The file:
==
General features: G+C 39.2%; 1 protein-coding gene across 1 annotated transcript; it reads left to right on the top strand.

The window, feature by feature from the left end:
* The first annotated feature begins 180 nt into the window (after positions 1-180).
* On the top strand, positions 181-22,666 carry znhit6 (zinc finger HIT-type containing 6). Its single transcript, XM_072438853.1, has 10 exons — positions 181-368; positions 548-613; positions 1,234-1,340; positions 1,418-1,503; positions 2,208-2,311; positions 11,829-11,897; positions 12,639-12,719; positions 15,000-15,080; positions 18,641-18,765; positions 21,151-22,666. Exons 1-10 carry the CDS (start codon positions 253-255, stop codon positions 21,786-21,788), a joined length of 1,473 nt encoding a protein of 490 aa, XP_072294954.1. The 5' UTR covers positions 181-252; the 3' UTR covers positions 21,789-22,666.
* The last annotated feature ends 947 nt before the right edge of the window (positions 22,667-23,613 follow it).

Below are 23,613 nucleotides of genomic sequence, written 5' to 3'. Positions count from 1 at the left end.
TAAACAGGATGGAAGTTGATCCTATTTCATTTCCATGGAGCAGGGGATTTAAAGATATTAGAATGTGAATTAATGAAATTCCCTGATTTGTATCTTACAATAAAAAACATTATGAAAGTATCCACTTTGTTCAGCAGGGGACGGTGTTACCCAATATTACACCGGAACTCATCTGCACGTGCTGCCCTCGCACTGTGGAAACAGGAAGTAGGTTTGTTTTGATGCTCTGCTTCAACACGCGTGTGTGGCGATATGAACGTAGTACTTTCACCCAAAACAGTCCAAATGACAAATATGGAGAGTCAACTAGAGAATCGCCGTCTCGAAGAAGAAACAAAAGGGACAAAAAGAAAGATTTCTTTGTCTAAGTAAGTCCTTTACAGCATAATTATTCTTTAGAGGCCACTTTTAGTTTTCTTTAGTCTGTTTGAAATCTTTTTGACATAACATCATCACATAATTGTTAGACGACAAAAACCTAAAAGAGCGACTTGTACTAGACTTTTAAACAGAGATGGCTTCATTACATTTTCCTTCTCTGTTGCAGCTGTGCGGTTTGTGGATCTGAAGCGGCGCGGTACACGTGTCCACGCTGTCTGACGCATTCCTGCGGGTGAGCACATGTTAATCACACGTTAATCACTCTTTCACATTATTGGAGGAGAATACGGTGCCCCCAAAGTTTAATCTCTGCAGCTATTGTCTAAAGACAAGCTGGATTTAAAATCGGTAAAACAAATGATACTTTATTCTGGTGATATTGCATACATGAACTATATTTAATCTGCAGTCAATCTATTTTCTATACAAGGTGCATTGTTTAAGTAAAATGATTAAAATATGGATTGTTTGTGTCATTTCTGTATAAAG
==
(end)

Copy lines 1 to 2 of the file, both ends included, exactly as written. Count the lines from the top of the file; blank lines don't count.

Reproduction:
General features: G+C 39.2%; 1 protein-coding gene across 1 annotated transcript; it reads left to right on the top strand.

The window, feature by feature from the left end: